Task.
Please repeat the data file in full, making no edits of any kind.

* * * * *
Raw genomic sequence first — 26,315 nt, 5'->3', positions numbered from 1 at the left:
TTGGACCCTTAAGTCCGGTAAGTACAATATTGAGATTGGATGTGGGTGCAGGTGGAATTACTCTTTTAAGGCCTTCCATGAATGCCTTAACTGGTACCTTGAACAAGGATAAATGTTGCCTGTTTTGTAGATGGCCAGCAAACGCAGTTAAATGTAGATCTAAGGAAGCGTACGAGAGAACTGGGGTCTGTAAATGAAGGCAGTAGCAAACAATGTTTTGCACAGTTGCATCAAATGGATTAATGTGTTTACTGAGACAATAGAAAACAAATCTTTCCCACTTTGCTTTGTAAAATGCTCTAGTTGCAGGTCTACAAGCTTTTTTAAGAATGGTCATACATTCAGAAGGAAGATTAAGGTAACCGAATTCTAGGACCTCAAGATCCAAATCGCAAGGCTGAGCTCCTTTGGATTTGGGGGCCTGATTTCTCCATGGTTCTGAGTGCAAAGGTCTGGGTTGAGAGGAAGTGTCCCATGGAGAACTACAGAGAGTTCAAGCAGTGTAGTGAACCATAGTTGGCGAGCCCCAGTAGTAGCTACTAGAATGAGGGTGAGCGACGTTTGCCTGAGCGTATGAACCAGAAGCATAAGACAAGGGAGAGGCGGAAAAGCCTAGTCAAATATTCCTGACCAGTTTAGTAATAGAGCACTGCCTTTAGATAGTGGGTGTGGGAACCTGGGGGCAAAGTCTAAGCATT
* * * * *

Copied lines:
Raw genomic sequence first — 26,315 nt, 5'->3', positions numbered from 1 at the left:
TTGGACCCTTAAGTCCGGTAAGTACAATATTGAGATTGGATGTGGGTGCAGGTGGAATTACTCTTTTAAGGCCTTCCATGAATGCCTTAACTGGTACCTTGAACAAGGATAAATGTTGCCTGTTTTGTAGATGGCCAGCAAACGCAGTTAAATGTAGATCTAAGGAAGCGTACGAGAGAACTGGGGTCTGTAAATGAAGGCAGTAGCAAACAATGTTTTGCACAGTTGCATCAAATGGATTAATGTGTTTACTGAGACAATAGAAAACAAATCTTTCCCACTTTGCTTTGTAAAATGCTCTAGTTGCAGGTCTACAAGCTTTTTTAAGAATGGTCATACATTCAGAAGGAAGATTAAGGTAACCGAATTCTAGGACCTCAAGATCCAAATCGCAAGGCTGAGCTCCTTTGGATTTGGGGGCCTGATTTCTCCATGGTTCTGAGTGCAAAGGTCTGGGTTGAGAGGAAGTGTCCCATGGAGAACTACAGAGAGTTCAAGCAGTGTAGTGAACCATAGTTGGCGAGCCCCAGTAGTAGCTACTAGAATGAGGGTGAGCGACGTTTGCCTGAGCGTATGAACCAGAAGCATAAGACAAGGGAGAGGCGGAAAAGCCTAGTCAAATATTCCTGACCAGTTTAGTAATAGAGCACTGCCTTTAGATAGTGGGTGTGGGAACCTGGGGGCAAAGTCTAAGCATT